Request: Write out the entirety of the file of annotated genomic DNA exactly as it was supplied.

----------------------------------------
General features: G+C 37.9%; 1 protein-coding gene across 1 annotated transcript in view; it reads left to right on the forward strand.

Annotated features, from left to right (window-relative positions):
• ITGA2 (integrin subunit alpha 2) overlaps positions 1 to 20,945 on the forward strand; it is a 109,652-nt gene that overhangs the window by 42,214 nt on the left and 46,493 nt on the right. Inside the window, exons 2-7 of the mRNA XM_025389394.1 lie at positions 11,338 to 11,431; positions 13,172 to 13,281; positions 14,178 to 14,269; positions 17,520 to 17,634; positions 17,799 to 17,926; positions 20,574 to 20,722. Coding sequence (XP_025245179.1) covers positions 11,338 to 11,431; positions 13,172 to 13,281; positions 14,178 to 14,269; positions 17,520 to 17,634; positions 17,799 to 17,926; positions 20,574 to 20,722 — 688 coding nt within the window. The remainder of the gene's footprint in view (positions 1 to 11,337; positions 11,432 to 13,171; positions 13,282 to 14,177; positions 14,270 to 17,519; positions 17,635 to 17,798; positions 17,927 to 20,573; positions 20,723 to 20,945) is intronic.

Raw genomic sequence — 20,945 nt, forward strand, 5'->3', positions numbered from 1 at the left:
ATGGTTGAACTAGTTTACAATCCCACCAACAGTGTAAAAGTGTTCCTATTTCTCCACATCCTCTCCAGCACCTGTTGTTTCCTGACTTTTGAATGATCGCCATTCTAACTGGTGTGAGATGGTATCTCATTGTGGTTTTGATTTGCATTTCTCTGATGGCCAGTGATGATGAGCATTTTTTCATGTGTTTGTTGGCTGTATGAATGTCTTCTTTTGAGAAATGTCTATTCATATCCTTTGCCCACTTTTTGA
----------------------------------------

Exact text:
General features: G+C 37.9%; 1 protein-coding gene across 1 annotated transcript in view; it reads left to right on the forward strand.

Annotated features, from left to right (window-relative positions):
• ITGA2 (integrin subunit alpha 2) overlaps positions 1 to 20,945 on the forward strand; it is a 109,652-nt gene that overhangs the window by 42,214 nt on the left and 46,493 nt on the right. Inside the window, exons 2-7 of the mRNA XM_025389394.1 lie at positions 11,338 to 11,431; positions 13,172 to 13,281; positions 14,178 to 14,269; positions 17,520 to 17,634; positions 17,799 to 17,926; positions 20,574 to 20,722. Coding sequence (XP_025245179.1) covers positions 11,338 to 11,431; positions 13,172 to 13,281; positions 14,178 to 14,269; positions 17,520 to 17,634; positions 17,799 to 17,926; positions 20,574 to 20,722 — 688 coding nt within the window. The remainder of the gene's footprint in view (positions 1 to 11,337; positions 11,432 to 13,171; positions 13,282 to 14,177; positions 14,270 to 17,519; positions 17,635 to 17,798; positions 17,927 to 20,573; positions 20,723 to 20,945) is intronic.

Raw genomic sequence — 20,945 nt, forward strand, 5'->3', positions numbered from 1 at the left:
ATGGTTGAACTAGTTTACAATCCCACCAACAGTGTAAAAGTGTTCCTATTTCTCCACATCCTCTCCAGCACCTGTTGTTTCCTGACTTTTGAATGATCGCCATTCTAACTGGTGTGAGATGGTATCTCATTGTGGTTTTGATTTGCATTTCTCTGATGGCCAGTGATGATGAGCATTTTTTCATGTGTTTGTTGGCTGTATGAATGTCTTCTTTTGAGAAATGTCTATTCATATCCTTTGCCCACTTTTTGA